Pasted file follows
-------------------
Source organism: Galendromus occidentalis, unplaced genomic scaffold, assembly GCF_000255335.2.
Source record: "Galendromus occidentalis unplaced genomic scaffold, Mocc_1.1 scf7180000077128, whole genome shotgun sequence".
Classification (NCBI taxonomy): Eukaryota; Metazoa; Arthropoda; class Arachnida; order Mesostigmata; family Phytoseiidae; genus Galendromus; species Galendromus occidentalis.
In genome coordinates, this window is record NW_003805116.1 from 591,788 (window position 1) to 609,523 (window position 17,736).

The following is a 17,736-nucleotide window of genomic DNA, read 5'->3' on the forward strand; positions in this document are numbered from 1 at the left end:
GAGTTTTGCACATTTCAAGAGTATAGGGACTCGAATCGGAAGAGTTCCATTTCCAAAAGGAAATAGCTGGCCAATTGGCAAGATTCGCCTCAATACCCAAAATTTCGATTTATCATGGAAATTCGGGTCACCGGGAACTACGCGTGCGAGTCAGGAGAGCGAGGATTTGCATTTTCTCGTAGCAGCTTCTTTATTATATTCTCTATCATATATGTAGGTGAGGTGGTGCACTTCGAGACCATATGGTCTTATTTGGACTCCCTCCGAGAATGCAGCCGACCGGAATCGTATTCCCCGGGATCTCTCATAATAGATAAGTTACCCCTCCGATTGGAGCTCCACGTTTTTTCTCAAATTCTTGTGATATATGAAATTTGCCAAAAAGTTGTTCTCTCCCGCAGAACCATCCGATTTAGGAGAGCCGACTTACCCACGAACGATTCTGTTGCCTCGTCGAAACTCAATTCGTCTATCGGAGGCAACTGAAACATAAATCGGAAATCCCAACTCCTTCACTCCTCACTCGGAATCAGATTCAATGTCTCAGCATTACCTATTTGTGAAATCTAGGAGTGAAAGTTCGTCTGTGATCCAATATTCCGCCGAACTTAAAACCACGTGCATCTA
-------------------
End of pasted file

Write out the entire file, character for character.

Source organism: Galendromus occidentalis, unplaced genomic scaffold, assembly GCF_000255335.2.
Source record: "Galendromus occidentalis unplaced genomic scaffold, Mocc_1.1 scf7180000077128, whole genome shotgun sequence".
Classification (NCBI taxonomy): Eukaryota; Metazoa; Arthropoda; class Arachnida; order Mesostigmata; family Phytoseiidae; genus Galendromus; species Galendromus occidentalis.
In genome coordinates, this window is record NW_003805116.1 from 591,788 (window position 1) to 609,523 (window position 17,736).

The following is a 17,736-nucleotide window of genomic DNA, read 5'->3' on the forward strand; positions in this document are numbered from 1 at the left end:
GAGTTTTGCACATTTCAAGAGTATAGGGACTCGAATCGGAAGAGTTCCATTTCCAAAAGGAAATAGCTGGCCAATTGGCAAGATTCGCCTCAATACCCAAAATTTCGATTTATCATGGAAATTCGGGTCACCGGGAACTACGCGTGCGAGTCAGGAGAGCGAGGATTTGCATTTTCTCGTAGCAGCTTCTTTATTATATTCTCTATCATATATGTAGGTGAGGTGGTGCACTTCGAGACCATATGGTCTTATTTGGACTCCCTCCGAGAATGCAGCCGACCGGAATCGTATTCCCCGGGATCTCTCATAATAGATAAGTTACCCCTCCGATTGGAGCTCCACGTTTTTTCTCAAATTCTTGTGATATATGAAATTTGCCAAAAAGTTGTTCTCTCCCGCAGAACCATCCGATTTAGGAGAGCCGACTTACCCACGAACGATTCTGTTGCCTCGTCGAAACTCAATTCGTCTATCGGAGGCAACTGAAACATAAATCGGAAATCCCAACTCCTTCACTCCTCACTCGGAATCAGATTCAATGTCTCAGCATTACCTATTTGTGAAATCTAGGAGTGAAAGTTCGTCTGTGATCCAATATTCCGCCGAACTTAAAACCACGTGCATCTA